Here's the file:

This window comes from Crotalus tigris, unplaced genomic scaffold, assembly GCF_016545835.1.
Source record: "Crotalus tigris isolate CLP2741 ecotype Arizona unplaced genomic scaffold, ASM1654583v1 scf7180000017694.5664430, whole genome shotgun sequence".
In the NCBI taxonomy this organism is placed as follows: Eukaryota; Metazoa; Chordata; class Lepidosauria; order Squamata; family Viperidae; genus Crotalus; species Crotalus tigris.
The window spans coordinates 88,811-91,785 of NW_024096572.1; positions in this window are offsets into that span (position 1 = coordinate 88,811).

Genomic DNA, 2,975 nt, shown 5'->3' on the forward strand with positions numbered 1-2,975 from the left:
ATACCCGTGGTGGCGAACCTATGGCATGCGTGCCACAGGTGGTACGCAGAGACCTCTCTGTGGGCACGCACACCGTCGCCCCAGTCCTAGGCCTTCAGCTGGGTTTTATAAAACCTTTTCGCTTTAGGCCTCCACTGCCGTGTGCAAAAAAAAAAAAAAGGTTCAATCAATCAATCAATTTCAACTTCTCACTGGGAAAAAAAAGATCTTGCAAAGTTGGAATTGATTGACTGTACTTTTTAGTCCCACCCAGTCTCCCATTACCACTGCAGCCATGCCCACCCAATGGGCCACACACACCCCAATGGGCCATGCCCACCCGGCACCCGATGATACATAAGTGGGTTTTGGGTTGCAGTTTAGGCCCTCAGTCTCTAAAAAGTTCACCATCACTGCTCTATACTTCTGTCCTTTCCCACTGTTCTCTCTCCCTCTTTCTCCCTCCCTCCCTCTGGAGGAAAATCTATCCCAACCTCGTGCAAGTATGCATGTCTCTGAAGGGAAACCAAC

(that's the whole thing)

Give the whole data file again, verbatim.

This window comes from Crotalus tigris, unplaced genomic scaffold, assembly GCF_016545835.1.
Source record: "Crotalus tigris isolate CLP2741 ecotype Arizona unplaced genomic scaffold, ASM1654583v1 scf7180000017694.5664430, whole genome shotgun sequence".
In the NCBI taxonomy this organism is placed as follows: Eukaryota; Metazoa; Chordata; class Lepidosauria; order Squamata; family Viperidae; genus Crotalus; species Crotalus tigris.
The window spans coordinates 88,811-91,785 of NW_024096572.1; positions in this window are offsets into that span (position 1 = coordinate 88,811).

Genomic DNA, 2,975 nt, shown 5'->3' on the forward strand with positions numbered 1-2,975 from the left:
ATACCCGTGGTGGCGAACCTATGGCATGCGTGCCACAGGTGGTACGCAGAGACCTCTCTGTGGGCACGCACACCGTCGCCCCAGTCCTAGGCCTTCAGCTGGGTTTTATAAAACCTTTTCGCTTTAGGCCTCCACTGCCGTGTGCAAAAAAAAAAAAAAGGTTCAATCAATCAATCAATTTCAACTTCTCACTGGGAAAAAAAAGATCTTGCAAAGTTGGAATTGATTGACTGTACTTTTTAGTCCCACCCAGTCTCCCATTACCACTGCAGCCATGCCCACCCAATGGGCCACACACACCCCAATGGGCCATGCCCACCCGGCACCCGATGATACATAAGTGGGTTTTGGGTTGCAGTTTAGGCCCTCAGTCTCTAAAAAGTTCACCATCACTGCTCTATACTTCTGTCCTTTCCCACTGTTCTCTCTCCCTCTTTCTCCCTCCCTCCCTCTGGAGGAAAATCTATCCCAACCTCGTGCAAGTATGCATGTCTCTGAAGGGAAACCAAC